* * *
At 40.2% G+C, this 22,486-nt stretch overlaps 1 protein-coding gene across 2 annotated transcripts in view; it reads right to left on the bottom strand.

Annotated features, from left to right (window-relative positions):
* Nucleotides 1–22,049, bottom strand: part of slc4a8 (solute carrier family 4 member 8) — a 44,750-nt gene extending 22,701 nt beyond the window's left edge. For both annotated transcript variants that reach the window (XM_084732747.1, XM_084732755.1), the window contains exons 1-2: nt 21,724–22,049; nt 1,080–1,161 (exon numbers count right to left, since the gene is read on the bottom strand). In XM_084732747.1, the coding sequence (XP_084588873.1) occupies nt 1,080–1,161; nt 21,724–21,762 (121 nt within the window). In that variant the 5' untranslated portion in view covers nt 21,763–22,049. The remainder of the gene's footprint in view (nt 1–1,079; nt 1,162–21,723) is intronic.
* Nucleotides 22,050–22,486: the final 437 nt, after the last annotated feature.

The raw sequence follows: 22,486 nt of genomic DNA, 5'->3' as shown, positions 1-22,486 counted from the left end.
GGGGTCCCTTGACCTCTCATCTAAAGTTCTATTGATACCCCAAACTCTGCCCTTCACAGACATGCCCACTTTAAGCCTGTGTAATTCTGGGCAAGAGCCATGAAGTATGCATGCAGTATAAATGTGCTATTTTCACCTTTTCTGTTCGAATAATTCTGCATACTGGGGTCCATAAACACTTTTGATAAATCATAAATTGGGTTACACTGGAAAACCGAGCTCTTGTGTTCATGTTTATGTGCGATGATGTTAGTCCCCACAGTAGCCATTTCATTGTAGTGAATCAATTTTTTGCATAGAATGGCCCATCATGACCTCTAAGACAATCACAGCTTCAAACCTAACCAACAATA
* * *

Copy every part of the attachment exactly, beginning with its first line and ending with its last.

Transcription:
At 40.2% G+C, this 22,486-nt stretch overlaps 1 protein-coding gene across 2 annotated transcripts in view; it reads right to left on the bottom strand.

Annotated features, from left to right (window-relative positions):
* Nucleotides 1–22,049, bottom strand: part of slc4a8 (solute carrier family 4 member 8) — a 44,750-nt gene extending 22,701 nt beyond the window's left edge. For both annotated transcript variants that reach the window (XM_084732747.1, XM_084732755.1), the window contains exons 1-2: nt 21,724–22,049; nt 1,080–1,161 (exon numbers count right to left, since the gene is read on the bottom strand). In XM_084732747.1, the coding sequence (XP_084588873.1) occupies nt 1,080–1,161; nt 21,724–21,762 (121 nt within the window). In that variant the 5' untranslated portion in view covers nt 21,763–22,049. The remainder of the gene's footprint in view (nt 1–1,079; nt 1,162–21,723) is intronic.
* Nucleotides 22,050–22,486: the final 437 nt, after the last annotated feature.

The raw sequence follows: 22,486 nt of genomic DNA, 5'->3' as shown, positions 1-22,486 counted from the left end.
GGGGTCCCTTGACCTCTCATCTAAAGTTCTATTGATACCCCAAACTCTGCCCTTCACAGACATGCCCACTTTAAGCCTGTGTAATTCTGGGCAAGAGCCATGAAGTATGCATGCAGTATAAATGTGCTATTTTCACCTTTTCTGTTCGAATAATTCTGCATACTGGGGTCCATAAACACTTTTGATAAATCATAAATTGGGTTACACTGGAAAACCGAGCTCTTGTGTTCATGTTTATGTGCGATGATGTTAGTCCCCACAGTAGCCATTTCATTGTAGTGAATCAATTTTTTGCATAGAATGGCCCATCATGACCTCTAAGACAATCACAGCTTCAAACCTAACCAACAATA